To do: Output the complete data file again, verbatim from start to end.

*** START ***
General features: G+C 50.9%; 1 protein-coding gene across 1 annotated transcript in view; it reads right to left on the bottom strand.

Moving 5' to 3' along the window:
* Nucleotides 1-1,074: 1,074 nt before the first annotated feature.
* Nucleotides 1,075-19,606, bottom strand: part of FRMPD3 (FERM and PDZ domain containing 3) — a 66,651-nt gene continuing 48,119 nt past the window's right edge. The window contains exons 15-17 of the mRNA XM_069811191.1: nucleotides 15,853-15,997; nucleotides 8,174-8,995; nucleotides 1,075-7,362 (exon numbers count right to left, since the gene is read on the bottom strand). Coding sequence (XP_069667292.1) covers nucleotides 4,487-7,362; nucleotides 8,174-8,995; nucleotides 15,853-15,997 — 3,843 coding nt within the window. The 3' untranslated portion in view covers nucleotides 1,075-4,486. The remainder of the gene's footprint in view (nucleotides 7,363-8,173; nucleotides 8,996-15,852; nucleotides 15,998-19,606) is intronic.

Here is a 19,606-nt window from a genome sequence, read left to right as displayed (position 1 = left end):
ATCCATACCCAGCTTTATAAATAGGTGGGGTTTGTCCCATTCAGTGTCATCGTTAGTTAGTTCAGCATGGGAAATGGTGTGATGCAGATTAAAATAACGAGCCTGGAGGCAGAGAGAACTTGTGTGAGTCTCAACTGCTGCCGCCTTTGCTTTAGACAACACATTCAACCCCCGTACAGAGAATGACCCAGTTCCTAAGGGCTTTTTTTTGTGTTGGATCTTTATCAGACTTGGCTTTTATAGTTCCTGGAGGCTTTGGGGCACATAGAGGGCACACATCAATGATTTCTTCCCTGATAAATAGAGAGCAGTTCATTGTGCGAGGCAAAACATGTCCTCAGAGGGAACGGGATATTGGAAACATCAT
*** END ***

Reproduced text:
General features: G+C 50.9%; 1 protein-coding gene across 1 annotated transcript in view; it reads right to left on the bottom strand.

Moving 5' to 3' along the window:
* Nucleotides 1-1,074: 1,074 nt before the first annotated feature.
* Nucleotides 1,075-19,606, bottom strand: part of FRMPD3 (FERM and PDZ domain containing 3) — a 66,651-nt gene continuing 48,119 nt past the window's right edge. The window contains exons 15-17 of the mRNA XM_069811191.1: nucleotides 15,853-15,997; nucleotides 8,174-8,995; nucleotides 1,075-7,362 (exon numbers count right to left, since the gene is read on the bottom strand). Coding sequence (XP_069667292.1) covers nucleotides 4,487-7,362; nucleotides 8,174-8,995; nucleotides 15,853-15,997 — 3,843 coding nt within the window. The 3' untranslated portion in view covers nucleotides 1,075-4,486. The remainder of the gene's footprint in view (nucleotides 7,363-8,173; nucleotides 8,996-15,852; nucleotides 15,998-19,606) is intronic.

Here is a 19,606-nt window from a genome sequence, read left to right as displayed (position 1 = left end):
ATCCATACCCAGCTTTATAAATAGGTGGGGTTTGTCCCATTCAGTGTCATCGTTAGTTAGTTCAGCATGGGAAATGGTGTGATGCAGATTAAAATAACGAGCCTGGAGGCAGAGAGAACTTGTGTGAGTCTCAACTGCTGCCGCCTTTGCTTTAGACAACACATTCAACCCCCGTACAGAGAATGACCCAGTTCCTAAGGGCTTTTTTTTGTGTTGGATCTTTATCAGACTTGGCTTTTATAGTTCCTGGAGGCTTTGGGGCACATAGAGGGCACACATCAATGATTTCTTCCCTGATAAATAGAGAGCAGTTCATTGTGCGAGGCAAAACATGTCCTCAGAGGGAACGGGATATTGGAAACATCAT